Proto Labs and other wannabe public companies are ready for a warming of the IPO market
Proto Labs is a fast-track Minnesota manufacturing company trying to make its way through a sticky public-offering pipeline.
The company hopes to raise up to $100 million through an initial public stock offering to finance its growth and provide private investors the eventual opportunity to sell some of their stock. The company, known for next-generation technology, is profitable and is approaching $100 million in revenue this year.
That's enough to land it at about 70th place on the annual Star Tribune 100 ranking of Minnesota's largest public companies. If the market cooperates, the Proto Lab IPO could happen in the fourth quarter.
The company, based in Maple Plain about 25 miles west of downtown, is an Internet-based, quick-turn manufacturer of custom parts for plastic mold prototypes and short production runs for product developers and specialty manufacturers around the globe. Its proprietary technology eliminates much of the time-consuming labor traditionally involved in quoting and manufacturing.
"Proto Labs is a great example of technology, innovation and focus on time-reduction within the manufacturing process," said Bob Kill, CEO of Enterprise Minnesota and a consultant to scores of local manufacturing firms who also advocates for the industry.
"Proto is inside a lot of supply chains,'' Kill said. "You could not find a cooler story among Minnesota manufacturers."
The problem is the IPO market cooled considerably in the third quarter. Short-term traders focused less on pretty good corporate earnings and more on macroeconomic threats to the economy. The number of public offerings in the United States fell from 46 in the second quarter -- the most in four years -- to 23 in the third quarter.
Investment bankers last week, including Minneapolis-based Piper Jaffray, blamed disappointing third-quarter results partly on lower fees from underwriting companies. Chad Abraham, co-head of investment banking Piper Jaffray said there is an inverse relationship between stock market volatility and IPO offerings.
The fourth quarter has started on a positive track -- through Friday, the Standard & Poor's 500 is up 8.5 percent.
Rick Hartfiel, head of investment banking at Craig-Hallum Capital, recalled periods, even during the go-go 1990s, when the "window" for IPOs closed temporarily.
"We don't need a roaring market, just stability," Hartfiel said. "If stock portfolios are on fire, investors don't want to own new stocks."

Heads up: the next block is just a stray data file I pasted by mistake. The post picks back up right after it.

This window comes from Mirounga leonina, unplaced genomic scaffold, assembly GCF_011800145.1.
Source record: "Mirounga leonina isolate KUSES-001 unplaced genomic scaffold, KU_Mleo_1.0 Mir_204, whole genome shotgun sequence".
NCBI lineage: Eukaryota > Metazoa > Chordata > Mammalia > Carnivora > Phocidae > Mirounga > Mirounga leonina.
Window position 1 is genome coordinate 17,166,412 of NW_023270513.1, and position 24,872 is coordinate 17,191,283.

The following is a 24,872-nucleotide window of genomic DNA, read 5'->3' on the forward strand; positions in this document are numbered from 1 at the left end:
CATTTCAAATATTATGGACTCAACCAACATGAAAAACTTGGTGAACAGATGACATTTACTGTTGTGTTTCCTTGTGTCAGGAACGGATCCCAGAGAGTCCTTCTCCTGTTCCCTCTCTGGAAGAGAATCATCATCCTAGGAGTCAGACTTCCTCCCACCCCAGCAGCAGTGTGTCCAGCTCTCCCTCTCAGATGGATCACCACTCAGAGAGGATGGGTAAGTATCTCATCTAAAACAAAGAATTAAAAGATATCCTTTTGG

That's what happened in the third quarter when stocks fell about 15 percent. As a result, there are dozens of U.S. companies in the IPO pipeline.
Keefe, Bruyette & Woods, a Wall Street firm that researches financial services firms, said last week that it is "cautiously optimistic" about more deal making in the fourth quarter. But it will take stable prices.
"IPOs are driven by the potential for 'overvaluation' and right now the market tends to be undervaluing companies," said Dave Vang, professor of finance at the University of St. Thomas business school. "If you're going to sell part of your company, you want to get as much money as possible for as few shares as possible. It's a great market for buyers, but not as good for sellers."
In February, Kips Bay Medical raised $16.5 million, so far the only Minnesota IPO of 2011.
Proto Labs is already a substantial company, with about 430 employees. It more than doubled its net income to $9.25 million in the first half of 2011 on revenues that increased 60 percent to $46.4 million, according to its prospectus on file with the Securities and Exchange Commission. (Citing the pending IPO, the company declined to comment.)
The company was founded in 1999 by veteran technology innovator Larry Lukis. CEO Brad Cleveland, a veteran engineering and marketing executive, joined the development-stage company in 2001.
Proto Labs could be the biggest Minnesota IPO since the Great Recession -- one more reason to hope global markets regain some stability.
Neal St. Anthony • 612-673-7144 email@example.com